You may have seen the adverts in magazines, on advertising hoardings or in magazines about changes to workplace pensions. Theo Paphitis and others proudly declare that “we are all in”, but what does this mean for your business, and what will it cost you?

The Government wants all of us to save into a pension scheme for our retirement. To achieve this, it decided to make all employers put their workers into a pension scheme and pay contributions to it. This is “auto-enrolment”, and it has added a whole new set of jargon to pensions, an area which is already little understood by most people.

By 1st February 2018, all employers must have complied with their automatic enrolment duties. Here are the top 10 tips to help employers and HR teams understand and comply with the automatic enrolment requirements:

  1. Know your staging date, the implementation day for your business. Automatic enrolment is being phased-in, starting with the largest employers. Those with 60 workers had a staging date of 1st October 2014 and those with 50 have a staging date of 1st April 2015. Check your staging date by entering your PAYE reference number on the pensions regulator website.
  1. Understand what you need to do. Your business must have a pension scheme which meets certain conditions. Remember, workers have the right to opt-out of the scheme but only after they have been put into it. You must not do anything to encourage them to opt-out – you may be fined if you do. Workers who do not opt out of the pension scheme must pay contributions and you must pay contributions as their employer.
  1. Start planning early. Do not underestimate the amount of time it will take to comply with automatic enrolment requirements. The main compliance challenges are practical and administrative. Put an action plan in place and allow at least six months to prepare for your staging date.
  1. Understand how your workforce is affected. You may have varying responsibilities to different sections of your workforce. Automatic enrolment applies to “workers”, not just employees, and the definition is wide enough to include some fixed-term contract, agency (depending on who pays them) and offshore workers. Existing workers and new joiners only have to be enrolled, however, if they are aged between 22 and state pension age and if their earnings are £10,000 or more a year (£192 per week). Other workers may be able to opt-in. Remember that the starting point for automatic enrolment is that it applies from day one of every worker’s employment, and there is no minimum length of contract. There is, however, an option to postpone auto-enrolment for a particular worker for up to three months, which might save you from having to put all your short-term workers into the pension scheme.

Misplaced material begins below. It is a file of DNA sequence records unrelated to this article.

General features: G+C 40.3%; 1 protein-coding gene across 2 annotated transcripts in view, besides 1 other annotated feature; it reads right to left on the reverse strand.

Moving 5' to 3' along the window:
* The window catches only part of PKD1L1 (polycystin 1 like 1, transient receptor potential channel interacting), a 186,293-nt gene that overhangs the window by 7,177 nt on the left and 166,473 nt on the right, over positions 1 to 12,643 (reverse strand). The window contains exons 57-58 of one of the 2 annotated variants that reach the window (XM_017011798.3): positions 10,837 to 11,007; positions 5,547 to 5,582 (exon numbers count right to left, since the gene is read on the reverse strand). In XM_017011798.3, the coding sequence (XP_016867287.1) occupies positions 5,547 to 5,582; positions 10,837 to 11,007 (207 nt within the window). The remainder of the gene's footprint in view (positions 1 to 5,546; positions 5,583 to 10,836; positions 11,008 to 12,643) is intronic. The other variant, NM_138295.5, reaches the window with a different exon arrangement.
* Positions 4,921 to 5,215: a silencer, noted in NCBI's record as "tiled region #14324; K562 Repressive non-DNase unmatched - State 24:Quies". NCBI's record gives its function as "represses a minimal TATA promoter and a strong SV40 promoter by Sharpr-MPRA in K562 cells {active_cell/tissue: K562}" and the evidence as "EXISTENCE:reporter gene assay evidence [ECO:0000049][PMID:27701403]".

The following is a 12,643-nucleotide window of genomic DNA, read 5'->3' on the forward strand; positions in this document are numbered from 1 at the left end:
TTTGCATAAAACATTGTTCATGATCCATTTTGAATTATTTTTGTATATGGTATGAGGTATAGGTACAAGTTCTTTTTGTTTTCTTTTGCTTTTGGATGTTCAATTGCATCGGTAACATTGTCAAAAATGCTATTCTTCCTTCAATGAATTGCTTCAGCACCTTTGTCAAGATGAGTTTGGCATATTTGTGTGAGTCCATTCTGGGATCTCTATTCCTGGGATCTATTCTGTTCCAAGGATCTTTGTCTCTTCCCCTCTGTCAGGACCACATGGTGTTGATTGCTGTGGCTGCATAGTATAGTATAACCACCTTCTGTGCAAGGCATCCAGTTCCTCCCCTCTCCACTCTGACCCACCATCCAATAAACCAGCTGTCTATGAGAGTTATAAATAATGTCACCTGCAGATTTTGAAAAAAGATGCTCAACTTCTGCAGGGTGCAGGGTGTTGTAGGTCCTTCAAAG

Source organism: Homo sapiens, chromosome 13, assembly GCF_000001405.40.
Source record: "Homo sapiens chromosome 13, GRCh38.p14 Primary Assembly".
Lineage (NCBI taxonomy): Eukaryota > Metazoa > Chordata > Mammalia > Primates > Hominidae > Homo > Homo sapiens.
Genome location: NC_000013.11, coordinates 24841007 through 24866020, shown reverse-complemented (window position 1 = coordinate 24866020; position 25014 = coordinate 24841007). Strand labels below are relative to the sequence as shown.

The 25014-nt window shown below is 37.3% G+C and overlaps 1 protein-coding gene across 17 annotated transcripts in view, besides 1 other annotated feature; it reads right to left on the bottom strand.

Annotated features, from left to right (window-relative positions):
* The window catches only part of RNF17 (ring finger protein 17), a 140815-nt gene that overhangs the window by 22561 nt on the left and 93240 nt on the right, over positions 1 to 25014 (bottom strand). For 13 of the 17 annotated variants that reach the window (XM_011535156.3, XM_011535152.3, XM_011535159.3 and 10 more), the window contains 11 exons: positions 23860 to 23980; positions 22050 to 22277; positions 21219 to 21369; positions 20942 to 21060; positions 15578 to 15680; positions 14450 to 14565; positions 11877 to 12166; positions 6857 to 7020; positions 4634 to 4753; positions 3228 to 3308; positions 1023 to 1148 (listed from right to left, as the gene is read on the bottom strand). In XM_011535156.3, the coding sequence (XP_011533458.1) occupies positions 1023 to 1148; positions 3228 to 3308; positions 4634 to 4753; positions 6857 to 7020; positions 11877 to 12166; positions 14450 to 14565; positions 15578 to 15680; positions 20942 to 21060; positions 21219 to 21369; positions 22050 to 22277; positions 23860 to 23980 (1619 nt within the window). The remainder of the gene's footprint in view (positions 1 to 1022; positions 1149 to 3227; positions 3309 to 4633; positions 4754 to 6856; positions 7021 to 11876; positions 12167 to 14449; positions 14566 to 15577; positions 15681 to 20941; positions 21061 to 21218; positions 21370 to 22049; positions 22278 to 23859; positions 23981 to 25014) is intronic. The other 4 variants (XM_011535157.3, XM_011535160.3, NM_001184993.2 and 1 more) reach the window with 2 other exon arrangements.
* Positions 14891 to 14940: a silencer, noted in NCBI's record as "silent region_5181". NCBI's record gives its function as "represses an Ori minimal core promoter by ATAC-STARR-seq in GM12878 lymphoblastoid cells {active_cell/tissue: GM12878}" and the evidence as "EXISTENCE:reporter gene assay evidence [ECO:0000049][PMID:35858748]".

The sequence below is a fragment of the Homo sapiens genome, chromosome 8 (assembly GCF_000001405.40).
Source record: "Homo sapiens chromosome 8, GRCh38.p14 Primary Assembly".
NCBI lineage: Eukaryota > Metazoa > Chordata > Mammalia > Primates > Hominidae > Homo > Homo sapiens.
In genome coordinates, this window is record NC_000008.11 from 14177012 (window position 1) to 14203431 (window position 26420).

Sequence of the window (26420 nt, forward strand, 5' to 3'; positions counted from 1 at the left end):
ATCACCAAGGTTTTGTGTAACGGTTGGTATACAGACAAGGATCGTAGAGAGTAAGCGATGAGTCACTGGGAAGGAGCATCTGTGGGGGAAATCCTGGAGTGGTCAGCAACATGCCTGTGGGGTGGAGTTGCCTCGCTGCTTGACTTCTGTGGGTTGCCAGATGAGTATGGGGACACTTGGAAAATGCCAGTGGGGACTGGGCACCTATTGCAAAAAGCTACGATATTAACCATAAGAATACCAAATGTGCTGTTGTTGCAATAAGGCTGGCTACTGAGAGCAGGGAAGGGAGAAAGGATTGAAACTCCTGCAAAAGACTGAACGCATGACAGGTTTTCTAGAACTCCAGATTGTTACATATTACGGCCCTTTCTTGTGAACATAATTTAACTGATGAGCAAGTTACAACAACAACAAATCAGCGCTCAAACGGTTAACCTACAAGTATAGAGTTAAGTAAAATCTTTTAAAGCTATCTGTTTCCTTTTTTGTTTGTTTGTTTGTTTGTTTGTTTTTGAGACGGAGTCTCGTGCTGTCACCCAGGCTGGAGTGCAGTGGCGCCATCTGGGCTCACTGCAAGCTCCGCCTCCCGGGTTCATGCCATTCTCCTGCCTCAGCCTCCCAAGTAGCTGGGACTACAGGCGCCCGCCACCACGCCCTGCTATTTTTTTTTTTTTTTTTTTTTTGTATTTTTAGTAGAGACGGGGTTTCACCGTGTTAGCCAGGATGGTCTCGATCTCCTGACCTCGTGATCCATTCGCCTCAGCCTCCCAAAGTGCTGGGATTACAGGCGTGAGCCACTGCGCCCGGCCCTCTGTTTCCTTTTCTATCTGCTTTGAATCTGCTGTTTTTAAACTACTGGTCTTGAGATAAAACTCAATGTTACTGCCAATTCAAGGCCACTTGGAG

1. Understand what pension, if any, and payroll arrangements – internal or outsourced – you have. If you do not already have a pension scheme, you will need to put a scheme in place. The National Employment Savings Trust (Nest) is available to provide a compliant scheme if you struggle to find another provider. You must also ensure that your payroll arrangements are compliant and can identify when workers must be automatically enrolled.
  1. Decide how you want to comply with auto-enrolment. Do you want to take a ‘minimum compliance’ approach and pay the default minimum contributions (currently 1% for employers and members) and only enroll eligible jobholders? Do you want to maintain the existing contributions and arrangements – which may be more generous – if they meet the auto-enrolment requirements?
  1. Communicate clearly with your workforce in writing; this can be by email. There is a lot of information that you need to give to your workers. The Pensions Regulator has templates to help employers comply (
  1. Remember to register your scheme with the Pensions Regulator within four months of your staging date. Maintain a clear and accurate record of your ongoing auto-enrolment compliance. The Pensions Regulator can impose escalating penalties for non-compliance with automatic enrolment requirements.
  1. Get help. The Pensions Regulator provides useful guidance for employers. Your current advisers may also be able to help. In addition, there are a number of specialist consultants who can advise on auto-enrolment compliance.
  1. Finally, remember that getting past your staging date is not the end of the story. You must continually monitor your workforce to ensure automatic enrolment compliance. Some pension schemes and payroll providers will carry out this ongoing monitoring and compliance for you, although there may be an additional fee. Do not forget that every three years you will need to undertake a re-enrolment exercise.